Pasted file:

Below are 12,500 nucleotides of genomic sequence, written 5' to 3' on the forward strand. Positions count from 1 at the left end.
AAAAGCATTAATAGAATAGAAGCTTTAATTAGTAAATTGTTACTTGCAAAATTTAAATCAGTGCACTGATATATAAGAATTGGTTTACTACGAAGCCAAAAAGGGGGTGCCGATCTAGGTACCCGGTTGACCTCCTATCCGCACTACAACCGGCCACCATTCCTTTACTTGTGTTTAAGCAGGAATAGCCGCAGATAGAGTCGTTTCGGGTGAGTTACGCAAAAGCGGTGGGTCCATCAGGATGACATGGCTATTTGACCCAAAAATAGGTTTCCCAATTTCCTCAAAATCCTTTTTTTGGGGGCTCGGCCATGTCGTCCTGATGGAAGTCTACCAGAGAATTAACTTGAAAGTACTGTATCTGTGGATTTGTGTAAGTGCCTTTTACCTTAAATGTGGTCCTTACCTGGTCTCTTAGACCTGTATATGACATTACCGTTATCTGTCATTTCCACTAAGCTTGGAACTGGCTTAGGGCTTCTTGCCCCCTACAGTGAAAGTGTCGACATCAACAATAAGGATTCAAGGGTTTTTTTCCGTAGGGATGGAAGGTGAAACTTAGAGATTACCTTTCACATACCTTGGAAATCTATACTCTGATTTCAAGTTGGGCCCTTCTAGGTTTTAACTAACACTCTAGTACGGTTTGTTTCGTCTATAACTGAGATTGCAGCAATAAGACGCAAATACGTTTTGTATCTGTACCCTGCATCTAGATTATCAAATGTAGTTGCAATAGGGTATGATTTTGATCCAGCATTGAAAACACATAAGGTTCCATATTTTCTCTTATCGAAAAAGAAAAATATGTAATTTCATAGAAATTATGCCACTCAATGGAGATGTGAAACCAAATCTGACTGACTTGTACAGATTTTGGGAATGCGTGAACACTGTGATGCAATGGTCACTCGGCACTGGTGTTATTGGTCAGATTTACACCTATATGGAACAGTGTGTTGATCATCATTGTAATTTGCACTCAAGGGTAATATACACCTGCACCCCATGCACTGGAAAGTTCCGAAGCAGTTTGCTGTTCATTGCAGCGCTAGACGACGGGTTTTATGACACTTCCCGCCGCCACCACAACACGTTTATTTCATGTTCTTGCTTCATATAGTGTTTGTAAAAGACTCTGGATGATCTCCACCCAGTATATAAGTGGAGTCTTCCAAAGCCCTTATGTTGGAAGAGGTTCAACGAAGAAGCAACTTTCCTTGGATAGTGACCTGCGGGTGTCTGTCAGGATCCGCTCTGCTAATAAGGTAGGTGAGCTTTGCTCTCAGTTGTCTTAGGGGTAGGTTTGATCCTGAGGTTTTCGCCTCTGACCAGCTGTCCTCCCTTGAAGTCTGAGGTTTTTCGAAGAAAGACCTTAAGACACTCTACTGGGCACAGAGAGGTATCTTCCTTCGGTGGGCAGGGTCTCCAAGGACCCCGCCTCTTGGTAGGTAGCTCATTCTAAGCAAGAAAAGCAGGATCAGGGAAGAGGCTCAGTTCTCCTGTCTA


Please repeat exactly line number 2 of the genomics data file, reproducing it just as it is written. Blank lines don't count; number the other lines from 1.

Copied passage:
AAAAGCATTAATAGAATAGAAGCTTTAATTAGTAAATTGTTACTTGCAAAATTTAAATCAGTGCACTGATATATAAGAATTGGTTTACTACGAAGCCAAAAAGGGGGTGCCGATCTAGGTACCCGGTTGACCTCCTATCCGCACTACAACCGGCCACCATTCCTTTACTTGTGTTTAAGCAGGAATAGCCGCAGATAGAGTCGTTTCGGGTGAGTTACGCAAAAGCGGTGGGTCCATCAGGATGACATGGCTATTTGACCCAAAAATAGGTTTCCCAATTTCCTCAAAATCCTTTTTTTGGGGGCTCGGCCATGTCGTCCTGATGGAAGTCTACCAGAGAATTAACTTGAAAGTACTGTATCTGTGGATTTGTGTAAGTGCCTTTTACCTTAAATGTGGTCCTTACCTGGTCTCTTAGACCTGTATATGACATTACCGTTATCTGTCATTTCCACTAAGCTTGGAACTGGCTTAGGGCTTCTTGCCCCCTACAGTGAAAGTGTCGACATCAACAATAAGGATTCAAGGGTTTTTTTCCGTAGGGATGGAAGGTGAAACTTAGAGATTACCTTTCACATACCTTGGAAATCTATACTCTGATTTCAAGTTGGGCCCTTCTAGGTTTTAACTAACACTCTAGTACGGTTTGTTTCGTCTATAACTGAGATTGCAGCAATAAGACGCAAATACGTTTTGTATCTGTACCCTGCATCTAGATTATCAAATGTAGTTGCAATAGGGTATGATTTTGATCCAGCATTGAAAACACATAAGGTTCCATATTTTCTCTTATCGAAAAAGAAAAATATGTAATTTCATAGAAATTATGCCACTCAATGGAGATGTGAAACCAAATCTGACTGACTTGTACAGATTTTGGGAATGCGTGAACACTGTGATGCAATGGTCACTCGGCACTGGTGTTATTGGTCAGATTTACACCTATATGGAACAGTGTGTTGATCATCATTGTAATTTGCACTCAAGGGTAATATACACCTGCACCCCATGCACTGGAAAGTTCCGAAGCAGTTTGCTGTTCATTGCAGCGCTAGACGACGGGTTTTATGACACTTCCCGCCGCCACCACAACACGTTTATTTCATGTTCTTGCTTCATATAGTGTTTGTAAAAGACTCTGGATGATCTCCACCCAGTATATAAGTGGAGTCTTCCAAAGCCCTTATGTTGGAAGAGGTTCAACGAAGAAGCAACTTTCCTTGGATAGTGACCTGCGGGTGTCTGTCAGGATCCGCTCTGCTAATAAGGTAGGTGAGCTTTGCTCTCAGTTGTCTTAGGGGTAGGTTTGATCCTGAGGTTTTCGCCTCTGACCAGCTGTCCTCCCTTGAAGTCTGAGGTTTTTCGAAGAAAGACCTTAAGACACTCTACTGGGCACAGAGAGGTATCTTCCTTCGGTGGGCAGGGTCTCCAAGGACCCCGCCTCTTGGTAGGTAGCTCATTCTAAGCAAGAAAAGCAGGATCAGGGAAGAGGCTCAGTTCTCCTGTCTA